As I indicated on Sept. 7, the NY Jewish Week recently published an op-ed, “Israel Has Always Been a Jewish State,” by Menachem Z. Rosensaft, a former president of the Labor Zionist Alliance (now Ameinu) who denounces Mahmoud Abbas for supposedly making some very harsh statements, including a rejection of Jewish soldiers serving on any NATO or third party force enlisted to facilitate Israeli-Palestinian peace.
Hussein Ibish, a senior research fellow for the American Task Force on Palestine, an Arab-American advocate for a negotiated two-state agreement whom I often dialogue with, reacted as follows when I asked him about this:
That statement that was attributed to him [Abbas] in Cairo runs counter to everything he has ever said in all other contexts and was specifically denied by his office and his spokespeople and himself. What Abbas has said, repeatedly and clearly and without being misreported but directly, is that he is amenable to any third party peacekeeping force except Israeli troops, and that he would welcome Jewish troops and even Jewish commanders as long as they are not Israeli among them. The confusion of the Arab reporters may come from a misinterpretation of the word “Israeli” with the word “Jew,” which is a common but erroneous transposition of meaning in Arab political discourse.
Any rate, the sentiments and the policies are clearly not his and this was all cleared up at the time very quickly. Only people who wish to distort his policies and positions bring up this notorious misquotation or misattribution, time and again.
I responded in turn that I don’t think that Rosensaft is intentionally malicious in reporting it this way, because his background is dovish. There’s a lot of suspicion among Israelis and Israel’s supporters that Abbas and Fatah are not sincere in wishing to negotiate a two-state solution.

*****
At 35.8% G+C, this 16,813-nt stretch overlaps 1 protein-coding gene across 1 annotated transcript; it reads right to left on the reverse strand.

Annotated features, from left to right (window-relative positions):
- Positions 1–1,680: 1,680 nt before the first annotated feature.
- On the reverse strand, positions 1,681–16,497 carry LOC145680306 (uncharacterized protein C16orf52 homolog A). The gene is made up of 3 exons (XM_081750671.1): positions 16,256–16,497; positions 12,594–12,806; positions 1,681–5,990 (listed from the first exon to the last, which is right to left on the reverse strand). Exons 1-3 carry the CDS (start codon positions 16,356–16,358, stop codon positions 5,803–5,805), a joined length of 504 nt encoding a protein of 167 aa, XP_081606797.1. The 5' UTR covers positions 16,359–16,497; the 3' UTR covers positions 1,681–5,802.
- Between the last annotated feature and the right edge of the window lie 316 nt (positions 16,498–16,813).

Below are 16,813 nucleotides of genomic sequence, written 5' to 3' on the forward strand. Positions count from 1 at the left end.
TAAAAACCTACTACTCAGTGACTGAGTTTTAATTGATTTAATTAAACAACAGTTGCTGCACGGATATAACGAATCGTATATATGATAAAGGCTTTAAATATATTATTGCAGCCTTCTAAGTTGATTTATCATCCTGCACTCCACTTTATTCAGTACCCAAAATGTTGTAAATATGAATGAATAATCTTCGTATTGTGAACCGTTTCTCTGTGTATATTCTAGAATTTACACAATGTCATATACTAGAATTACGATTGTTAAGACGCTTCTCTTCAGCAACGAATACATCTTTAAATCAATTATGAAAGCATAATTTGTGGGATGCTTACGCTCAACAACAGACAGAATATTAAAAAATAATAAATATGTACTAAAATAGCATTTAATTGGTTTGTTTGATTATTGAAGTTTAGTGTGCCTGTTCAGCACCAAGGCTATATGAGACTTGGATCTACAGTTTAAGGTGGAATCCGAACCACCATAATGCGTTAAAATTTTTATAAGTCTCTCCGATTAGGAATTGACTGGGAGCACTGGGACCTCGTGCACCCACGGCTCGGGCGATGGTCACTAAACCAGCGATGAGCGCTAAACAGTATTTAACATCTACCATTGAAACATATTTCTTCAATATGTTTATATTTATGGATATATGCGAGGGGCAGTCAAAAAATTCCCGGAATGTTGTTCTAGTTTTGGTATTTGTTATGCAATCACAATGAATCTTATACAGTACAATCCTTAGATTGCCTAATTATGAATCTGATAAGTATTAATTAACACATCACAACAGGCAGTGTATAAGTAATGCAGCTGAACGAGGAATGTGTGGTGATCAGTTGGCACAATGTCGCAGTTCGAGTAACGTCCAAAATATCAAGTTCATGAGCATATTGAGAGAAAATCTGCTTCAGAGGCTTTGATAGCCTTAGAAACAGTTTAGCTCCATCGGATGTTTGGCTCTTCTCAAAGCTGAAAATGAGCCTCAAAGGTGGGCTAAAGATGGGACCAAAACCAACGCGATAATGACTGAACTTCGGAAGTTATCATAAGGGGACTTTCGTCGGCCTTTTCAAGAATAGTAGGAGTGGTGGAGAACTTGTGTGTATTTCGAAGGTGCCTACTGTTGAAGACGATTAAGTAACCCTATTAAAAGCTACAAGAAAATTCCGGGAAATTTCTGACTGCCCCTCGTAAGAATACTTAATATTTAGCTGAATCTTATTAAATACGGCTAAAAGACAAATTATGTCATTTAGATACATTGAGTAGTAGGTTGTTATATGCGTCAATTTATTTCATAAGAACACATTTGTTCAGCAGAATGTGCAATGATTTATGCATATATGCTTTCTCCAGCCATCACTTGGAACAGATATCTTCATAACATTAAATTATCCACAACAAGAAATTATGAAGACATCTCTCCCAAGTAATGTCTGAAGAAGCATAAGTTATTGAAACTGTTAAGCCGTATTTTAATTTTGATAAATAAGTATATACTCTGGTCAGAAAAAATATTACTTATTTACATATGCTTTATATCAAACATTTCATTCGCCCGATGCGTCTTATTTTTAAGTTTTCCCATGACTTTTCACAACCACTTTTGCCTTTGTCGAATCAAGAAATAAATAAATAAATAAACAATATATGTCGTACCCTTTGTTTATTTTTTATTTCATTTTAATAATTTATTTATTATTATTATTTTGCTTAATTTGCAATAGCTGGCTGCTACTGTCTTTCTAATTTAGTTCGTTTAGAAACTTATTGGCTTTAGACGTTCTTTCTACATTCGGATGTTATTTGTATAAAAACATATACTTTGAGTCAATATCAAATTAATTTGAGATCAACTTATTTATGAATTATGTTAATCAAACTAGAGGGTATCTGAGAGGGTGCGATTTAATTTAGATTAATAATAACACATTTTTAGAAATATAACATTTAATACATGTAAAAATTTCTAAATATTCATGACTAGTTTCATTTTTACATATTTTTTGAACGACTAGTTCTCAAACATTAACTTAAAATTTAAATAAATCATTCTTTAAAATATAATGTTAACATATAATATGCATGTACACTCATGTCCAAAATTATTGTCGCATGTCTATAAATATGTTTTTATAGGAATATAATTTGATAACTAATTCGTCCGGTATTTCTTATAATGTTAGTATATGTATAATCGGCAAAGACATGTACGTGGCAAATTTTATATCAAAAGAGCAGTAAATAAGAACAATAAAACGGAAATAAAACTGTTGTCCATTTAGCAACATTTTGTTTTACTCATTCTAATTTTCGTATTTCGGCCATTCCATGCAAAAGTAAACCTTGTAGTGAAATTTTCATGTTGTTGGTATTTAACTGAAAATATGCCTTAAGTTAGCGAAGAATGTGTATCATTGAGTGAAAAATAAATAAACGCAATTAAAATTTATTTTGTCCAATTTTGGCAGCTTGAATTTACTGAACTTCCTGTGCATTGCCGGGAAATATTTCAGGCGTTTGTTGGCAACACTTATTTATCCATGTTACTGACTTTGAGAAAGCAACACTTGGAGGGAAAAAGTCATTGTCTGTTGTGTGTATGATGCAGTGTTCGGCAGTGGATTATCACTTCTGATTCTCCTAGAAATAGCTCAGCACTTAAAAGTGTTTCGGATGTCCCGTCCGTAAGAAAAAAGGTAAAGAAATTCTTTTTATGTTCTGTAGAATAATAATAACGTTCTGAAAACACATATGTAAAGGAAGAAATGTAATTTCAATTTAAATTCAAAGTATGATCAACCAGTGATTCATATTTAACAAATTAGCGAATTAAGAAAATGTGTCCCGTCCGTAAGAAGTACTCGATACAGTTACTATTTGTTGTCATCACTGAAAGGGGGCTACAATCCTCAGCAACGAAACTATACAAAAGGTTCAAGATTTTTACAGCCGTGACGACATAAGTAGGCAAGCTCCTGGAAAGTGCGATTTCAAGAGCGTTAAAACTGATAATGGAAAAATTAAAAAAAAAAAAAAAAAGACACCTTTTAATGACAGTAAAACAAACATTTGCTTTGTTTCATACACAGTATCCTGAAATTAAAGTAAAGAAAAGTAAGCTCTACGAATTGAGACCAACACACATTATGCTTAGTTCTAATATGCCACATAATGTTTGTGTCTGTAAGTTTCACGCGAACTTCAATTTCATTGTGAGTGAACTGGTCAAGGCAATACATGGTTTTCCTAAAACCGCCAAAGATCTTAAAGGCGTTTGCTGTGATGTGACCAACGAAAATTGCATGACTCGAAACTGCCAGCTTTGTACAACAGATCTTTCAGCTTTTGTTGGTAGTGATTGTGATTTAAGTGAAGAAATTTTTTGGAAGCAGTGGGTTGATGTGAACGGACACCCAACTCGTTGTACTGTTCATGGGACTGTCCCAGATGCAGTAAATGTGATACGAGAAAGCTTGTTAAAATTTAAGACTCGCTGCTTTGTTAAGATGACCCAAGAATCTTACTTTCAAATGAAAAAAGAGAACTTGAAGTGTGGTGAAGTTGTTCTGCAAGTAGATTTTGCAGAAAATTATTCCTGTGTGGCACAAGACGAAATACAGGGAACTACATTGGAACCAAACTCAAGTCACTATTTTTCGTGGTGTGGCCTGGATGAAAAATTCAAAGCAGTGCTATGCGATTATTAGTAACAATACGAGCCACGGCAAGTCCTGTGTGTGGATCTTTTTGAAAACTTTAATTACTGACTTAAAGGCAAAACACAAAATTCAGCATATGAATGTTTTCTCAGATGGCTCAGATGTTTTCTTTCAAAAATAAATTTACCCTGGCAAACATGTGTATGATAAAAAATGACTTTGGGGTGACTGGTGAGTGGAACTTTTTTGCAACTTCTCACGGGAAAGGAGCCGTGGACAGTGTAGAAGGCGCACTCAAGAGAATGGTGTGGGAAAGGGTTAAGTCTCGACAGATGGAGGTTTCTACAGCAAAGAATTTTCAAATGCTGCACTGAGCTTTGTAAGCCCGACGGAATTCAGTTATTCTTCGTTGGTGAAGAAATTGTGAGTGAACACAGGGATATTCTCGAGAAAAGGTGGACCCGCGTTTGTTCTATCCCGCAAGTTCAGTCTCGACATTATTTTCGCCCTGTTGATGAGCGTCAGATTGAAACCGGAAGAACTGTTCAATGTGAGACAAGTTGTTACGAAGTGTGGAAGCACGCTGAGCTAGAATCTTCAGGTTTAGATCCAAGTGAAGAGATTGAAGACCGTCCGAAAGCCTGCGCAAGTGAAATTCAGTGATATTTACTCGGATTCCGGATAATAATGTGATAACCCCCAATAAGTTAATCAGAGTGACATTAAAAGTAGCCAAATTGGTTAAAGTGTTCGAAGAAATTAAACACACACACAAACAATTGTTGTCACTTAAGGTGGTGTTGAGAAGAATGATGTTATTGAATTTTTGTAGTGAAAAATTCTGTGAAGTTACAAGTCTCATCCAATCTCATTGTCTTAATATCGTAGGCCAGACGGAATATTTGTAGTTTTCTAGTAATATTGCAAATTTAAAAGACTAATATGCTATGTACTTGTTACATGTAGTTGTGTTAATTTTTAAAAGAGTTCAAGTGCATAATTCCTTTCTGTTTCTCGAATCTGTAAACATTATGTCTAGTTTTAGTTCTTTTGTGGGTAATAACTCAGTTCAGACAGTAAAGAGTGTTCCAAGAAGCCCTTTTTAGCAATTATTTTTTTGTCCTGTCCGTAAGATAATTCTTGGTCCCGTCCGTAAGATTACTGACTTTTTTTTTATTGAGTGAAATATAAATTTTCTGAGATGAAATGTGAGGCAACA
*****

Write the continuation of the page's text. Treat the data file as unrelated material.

If this quote is the result of a mistranslation or otherwise untrue, then we and they need to know this. This kind of confusion just strengthens hardline attitudes and policies; and it’s one of the reasons that the dovish left has all but collapsed electorally in Israel.
|M.K. Einat Wilf|
For example, there’s this from Ehud Barak’s Independence party Knesset caucus leader, Einat Wilf, as reported in NY Jewish Week, in response to the question of whether she still considers herself a “leftist”:
…. I certainly came from your classic Labor Zionist household. I was a huge believer in the Oslo Accords, in peace. I always believed the day the Palestinians get a state in the West Bank and Gaza would be the day we’d have peace, that this is really just about a territorial conflict and ending Israel’s presence in the West Bank and Gaza … But the last decade, with the failure of Camp David, the intifada, the disengagement, the repeated failures of the Palestinian leadership to take advantage of opportunities to have a state has made me very skeptical. I began to question whether the Palestinians want a state more than they want the Jews not to have a state. They may want a state, but it’s second or third priority after making sure the Jews don’t have their state … I’ve become increasingly convinced that the conflict is not about simple territorial claims that can be resolved by finding where exactly the border should go. At the core, the entire Palestinian identity is wrapped in the battle against Zionism. It emerged as a separate identity only through this battle, and for them justice was always more important than statehood. … Given the opportunity to have a state but not perfect justice they’ve always tried to pursue their version of justice and given up on having a state…
I felt the self-flagellation that has become a mark of the left — we don’t have peace because Israel didn’t do enough, in Camp David Barak should have been nicer to Arafat, should have let him go first through the door — it was getting to the point of just being ridiculous…
I’m still in the left in the sense that if by some miracle tomorrow there were an agreement with the Palestinians and it came to a vote in Knesset and we had to get out of the West Bank, I’d vote for it. I don’t have an emotional problem or attachment or messianic views that would make that difficult for me … But I’ve become skeptical that this is what the conflict is about and that it is possible to reach an agreement …
The burden is upon all of us in the liberal or moderate left camp for a negotiated peace to counter such understandable disillusionment and misunderstandings as articulated by Rosensaft and Wilf.